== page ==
Introduction

Sane is the software that controls scanners under Linux. There are times that you need to build sane from source, such as when bugs are fixed or a new scanner support is added. This is a relatively advanced process for a new Linux user. Hopefully, this will be helpful.

The Procedure

Open a Terminal. You need some usb libraries, so type:

sudo apt-get install libusb-dev build-essential libsane-dev

Install git-core

sudo apt-get install git-core

Download the source code

git clone git://git.debian.org/sane/sane-backends.git

cd sane-backends

./configure --prefix=/usr --sysconfdir=/etc --localstatedir=/var
make
sudo make install

Plug in your scanner and type

sane-find-scanner

and your scanner should be listed. Now try

scanimage -L
sudo scanimage -L

If your scanner is detected with both of these commands, you have a successful install. If it is detected with sudo but not as user, then you have a permissions problem. If it is not detected with either, see Troubleshooting below

Permissions

If you can scan as root, but not as user, you have a permissions issue. Current Ubuntu releases use udev to set permisions. Some previous releases used HAL. To edit udev:

sudo gedit /lib/udev/rules.d/40-libsane.rules

and add the following two lines(change the scanner name and usb product id and vendor id to match your scanner):

# Canon CanoScan Lide 100
ATTRS{idVendor}=="04a9", ATTRS{idProduct}=="1904", ENV{libsane_matched}="yes"

Save the file, exit gedit and Scan Away.

Troubleshooting

If you follow the above instructions and cannot scan, there are several useful things you try.

First, check the file /etc/sane.d/<backend.conf>, where backend is the name of the backend that your scanner uses. Your scanner should be listed in this file, along with its usb id. If it is not listed, then add it, following the format that the other scanners use. In this example we are checking a scanner that uses the genesys backend.

cat /etc/sane.d/genesys.conf

A few of the older backends are deactivated by default. You can check for this by:

cat /etc/sane.d/dll.conf

and make sure that your backend is not commented with a '#'. If your backend is commented out, then delete the # with your favorite text editor.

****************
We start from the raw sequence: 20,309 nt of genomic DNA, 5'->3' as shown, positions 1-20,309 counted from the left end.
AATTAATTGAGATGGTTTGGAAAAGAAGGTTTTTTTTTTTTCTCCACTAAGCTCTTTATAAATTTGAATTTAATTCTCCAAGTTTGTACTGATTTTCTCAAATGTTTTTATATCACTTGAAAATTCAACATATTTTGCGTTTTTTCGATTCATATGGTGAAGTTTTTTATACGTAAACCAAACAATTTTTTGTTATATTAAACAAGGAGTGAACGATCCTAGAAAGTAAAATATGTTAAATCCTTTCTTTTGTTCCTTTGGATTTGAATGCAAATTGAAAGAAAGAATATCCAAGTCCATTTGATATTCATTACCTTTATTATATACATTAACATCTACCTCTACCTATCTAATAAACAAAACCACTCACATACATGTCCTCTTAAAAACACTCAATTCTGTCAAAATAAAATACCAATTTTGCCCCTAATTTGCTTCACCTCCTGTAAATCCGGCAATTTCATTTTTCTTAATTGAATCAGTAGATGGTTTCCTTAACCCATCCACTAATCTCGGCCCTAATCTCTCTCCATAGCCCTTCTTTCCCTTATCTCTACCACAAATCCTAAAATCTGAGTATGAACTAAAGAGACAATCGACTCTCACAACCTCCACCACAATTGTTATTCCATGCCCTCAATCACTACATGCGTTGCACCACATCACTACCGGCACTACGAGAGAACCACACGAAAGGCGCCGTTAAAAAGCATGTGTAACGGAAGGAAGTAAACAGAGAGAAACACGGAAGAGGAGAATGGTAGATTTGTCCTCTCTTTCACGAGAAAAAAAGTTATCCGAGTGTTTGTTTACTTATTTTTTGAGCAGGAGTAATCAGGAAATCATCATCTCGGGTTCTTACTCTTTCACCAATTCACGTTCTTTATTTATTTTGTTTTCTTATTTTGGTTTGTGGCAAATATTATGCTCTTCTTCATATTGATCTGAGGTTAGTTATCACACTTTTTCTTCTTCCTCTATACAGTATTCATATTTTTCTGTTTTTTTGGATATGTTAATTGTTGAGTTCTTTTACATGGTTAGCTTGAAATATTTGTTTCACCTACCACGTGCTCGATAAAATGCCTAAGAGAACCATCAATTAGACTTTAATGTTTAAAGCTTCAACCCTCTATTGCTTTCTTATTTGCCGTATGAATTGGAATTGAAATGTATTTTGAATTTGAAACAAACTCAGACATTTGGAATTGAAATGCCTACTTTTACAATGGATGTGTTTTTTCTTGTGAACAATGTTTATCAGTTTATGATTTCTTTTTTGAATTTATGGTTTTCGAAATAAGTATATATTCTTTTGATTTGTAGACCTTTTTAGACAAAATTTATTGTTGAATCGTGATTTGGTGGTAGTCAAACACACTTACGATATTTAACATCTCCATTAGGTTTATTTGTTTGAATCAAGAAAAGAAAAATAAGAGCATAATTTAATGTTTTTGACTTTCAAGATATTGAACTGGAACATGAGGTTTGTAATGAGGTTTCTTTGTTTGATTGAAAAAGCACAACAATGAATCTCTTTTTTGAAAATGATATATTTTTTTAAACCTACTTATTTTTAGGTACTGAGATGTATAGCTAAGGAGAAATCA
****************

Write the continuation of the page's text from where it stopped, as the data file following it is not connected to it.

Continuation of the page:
Some additional commands that can be helpful are:

lsusb

Returns all usb devices

sane-find-scanner

Returns all attached scanners, supported or not

scanimage -L

Returns attached supported scanners

sudo scanimage -L

same as above, with root privileges.

scanimage -T

Runs a test of the scanner

scanimage -V

returns version of sane-backends

Updating sane-backends After Initial "git clone"

If you have previously cloned the source code and want to download the latest code, use the following:

cd ~/sane-backends
git pull

Then proceed with compiling sane as described above.

Compiled Sane without Configure Flags

Another problem that occasionally comes up is that someone tries to build the latest version of sane as described above, but they forget to add the recommended flags after the ./configure command.

--prefix=/usr --sysconfdir=/etc --localstatedir=/var

What happens is that Ubuntu ships with the sane libraries in /usr/lib/sane.

If you build sane from source with

./configure --prefix=/usr --sysconfdir=/etc --localstatedir=/var

the new sane libraries will be installed over the previous ones in /usr/lib/sane.

But if you build sane with just

./configure

the new sane libraries will be installed in /usr/local/lib/sane.

To make sure that the newest version of sane (in /usr/local/lib/sane) is used

gksu gedit /etc/ld.so.conf

To use the old version it should read

include /etc/ld.so.conf.d/*.conf
include /usr/lib

To use the new version, change it to

include /etc/ld.so.conf.d/*.conf
include /usr/local/lib

Then run

sudo ldconfig

and you should be running the latest sane.

Additional References

CompileSaneFromSource (last edited 2010-07-04 20:02:11 by jmcgill85258)